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Commissions and Omissions Are Dissociable Aspects of Everyday Action Impairment in Schizophrenia

Published online by Cambridge University Press:  30 July 2014

Kathryn N. Devlin
Affiliation:
Department of Psychology, Temple University, Philadelphia, Pennsylvania
Tania Giovannetti*
Affiliation:
Department of Psychology, Temple University, Philadelphia, Pennsylvania
Rachel K. Kessler
Affiliation:
Department of Psychology, Temple University, Philadelphia, Pennsylvania
Molly J. Fanning
Affiliation:
Department of Psychology, Temple University, Philadelphia, Pennsylvania
*
Correspondence and reprint requests to: Tania Giovannetti, Department of Psychology, Temple University, Weiss Hall, 1701 North 13th Street, Philadelphia, Pennsylvania 19122. E-mail: tgio@temple.edu.

Abstract

Prior research using performance-based assessment of functional impairment has informed a novel neuropsychological model of everyday action impairment in dementia in which omission errors (i.e., failure to complete task steps) dissociate from commission errors (i.e., inaccurate performance of task steps) and have unique neuropsychological correlates. However, this model has not been tested in other populations. The present study examined whether this model extends to schizophrenia. Fifty-four individuals with schizophrenia or schizoaffective disorder were administered a neuropsychological protocol and the Naturalistic Action Test (NAT), a performance-based measure of everyday action. A principal component analysis (PCA) was performed to examine the construct(s) comprising everyday action impairment, and correlations between the resultant component(s) and neuropsychological tests were examined. Results showed that omissions and a subset of commissions were distinct components of everyday action. However, results did not support unique associations between these components and specific neuropsychological measures. These findings extend the omission-commission model to schizophrenia and may have important implications for efficient assessment and effective rehabilitation of functional impairment, such as the potential efficacy of targeted interventions for the rehabilitation of omission and commission deficits in everyday functioning. Larger studies with prospective designs are needed to replicate the present preliminary findings. (JINS, 2014, 20, 1–10)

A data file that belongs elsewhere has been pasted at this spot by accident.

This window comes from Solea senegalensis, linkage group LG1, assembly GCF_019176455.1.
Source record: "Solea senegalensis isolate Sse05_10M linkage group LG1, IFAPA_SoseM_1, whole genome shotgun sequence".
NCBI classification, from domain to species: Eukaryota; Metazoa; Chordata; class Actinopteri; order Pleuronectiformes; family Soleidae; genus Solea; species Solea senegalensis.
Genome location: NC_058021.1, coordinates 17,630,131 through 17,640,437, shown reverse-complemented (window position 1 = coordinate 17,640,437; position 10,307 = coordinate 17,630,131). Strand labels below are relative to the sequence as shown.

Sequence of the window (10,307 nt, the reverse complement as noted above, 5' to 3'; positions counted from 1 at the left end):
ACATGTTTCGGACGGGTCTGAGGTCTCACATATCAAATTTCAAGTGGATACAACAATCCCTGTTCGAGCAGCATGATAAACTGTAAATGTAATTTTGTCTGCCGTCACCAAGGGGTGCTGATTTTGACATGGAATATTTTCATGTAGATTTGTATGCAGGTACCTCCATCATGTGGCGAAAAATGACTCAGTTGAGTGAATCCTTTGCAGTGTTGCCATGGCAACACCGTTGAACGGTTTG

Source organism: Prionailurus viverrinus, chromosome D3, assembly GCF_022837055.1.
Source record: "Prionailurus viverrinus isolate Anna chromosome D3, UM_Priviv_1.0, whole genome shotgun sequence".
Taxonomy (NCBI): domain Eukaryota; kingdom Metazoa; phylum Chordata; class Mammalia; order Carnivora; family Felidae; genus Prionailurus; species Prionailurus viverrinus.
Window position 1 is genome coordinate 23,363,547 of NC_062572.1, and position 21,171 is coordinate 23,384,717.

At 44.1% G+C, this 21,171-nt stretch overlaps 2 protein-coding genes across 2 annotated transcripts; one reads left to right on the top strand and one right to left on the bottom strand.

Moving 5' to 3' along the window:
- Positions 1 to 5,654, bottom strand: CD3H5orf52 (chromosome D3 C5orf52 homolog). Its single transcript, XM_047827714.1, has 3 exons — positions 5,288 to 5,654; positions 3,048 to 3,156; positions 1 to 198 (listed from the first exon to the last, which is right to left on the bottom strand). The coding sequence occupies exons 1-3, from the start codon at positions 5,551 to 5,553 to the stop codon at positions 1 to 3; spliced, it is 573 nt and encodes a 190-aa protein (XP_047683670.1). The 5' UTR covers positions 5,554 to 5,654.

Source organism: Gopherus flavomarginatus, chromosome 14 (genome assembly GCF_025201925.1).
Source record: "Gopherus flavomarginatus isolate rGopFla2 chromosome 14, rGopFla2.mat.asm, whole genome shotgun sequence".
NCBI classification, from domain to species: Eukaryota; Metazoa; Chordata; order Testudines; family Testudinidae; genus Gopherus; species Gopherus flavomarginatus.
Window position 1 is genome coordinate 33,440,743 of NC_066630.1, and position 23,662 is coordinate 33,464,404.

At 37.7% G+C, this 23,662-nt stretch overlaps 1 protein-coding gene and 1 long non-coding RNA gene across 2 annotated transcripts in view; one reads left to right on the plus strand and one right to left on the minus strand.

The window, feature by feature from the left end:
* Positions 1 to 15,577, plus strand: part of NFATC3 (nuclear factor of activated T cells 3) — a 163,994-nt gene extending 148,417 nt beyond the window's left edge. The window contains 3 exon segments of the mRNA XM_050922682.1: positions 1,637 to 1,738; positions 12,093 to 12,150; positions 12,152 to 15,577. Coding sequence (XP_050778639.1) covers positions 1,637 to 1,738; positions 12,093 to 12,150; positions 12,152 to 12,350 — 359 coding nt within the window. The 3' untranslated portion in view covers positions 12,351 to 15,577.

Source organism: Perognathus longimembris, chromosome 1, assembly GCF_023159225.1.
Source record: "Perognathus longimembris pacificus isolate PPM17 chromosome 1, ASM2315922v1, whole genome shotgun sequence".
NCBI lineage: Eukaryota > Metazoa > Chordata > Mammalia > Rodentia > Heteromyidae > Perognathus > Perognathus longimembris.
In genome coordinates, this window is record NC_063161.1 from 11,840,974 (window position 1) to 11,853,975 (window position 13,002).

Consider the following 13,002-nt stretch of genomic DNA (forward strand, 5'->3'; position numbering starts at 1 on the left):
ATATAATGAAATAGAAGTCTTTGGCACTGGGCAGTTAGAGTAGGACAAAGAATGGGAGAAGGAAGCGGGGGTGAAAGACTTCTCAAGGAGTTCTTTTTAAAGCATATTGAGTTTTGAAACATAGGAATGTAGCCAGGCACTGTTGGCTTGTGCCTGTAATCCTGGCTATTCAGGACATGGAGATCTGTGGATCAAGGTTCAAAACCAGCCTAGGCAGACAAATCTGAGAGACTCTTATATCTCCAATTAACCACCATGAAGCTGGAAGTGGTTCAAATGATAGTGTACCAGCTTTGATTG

Type
Research Articles
Copyright
Copyright © The International Neuropsychological Society 2014 

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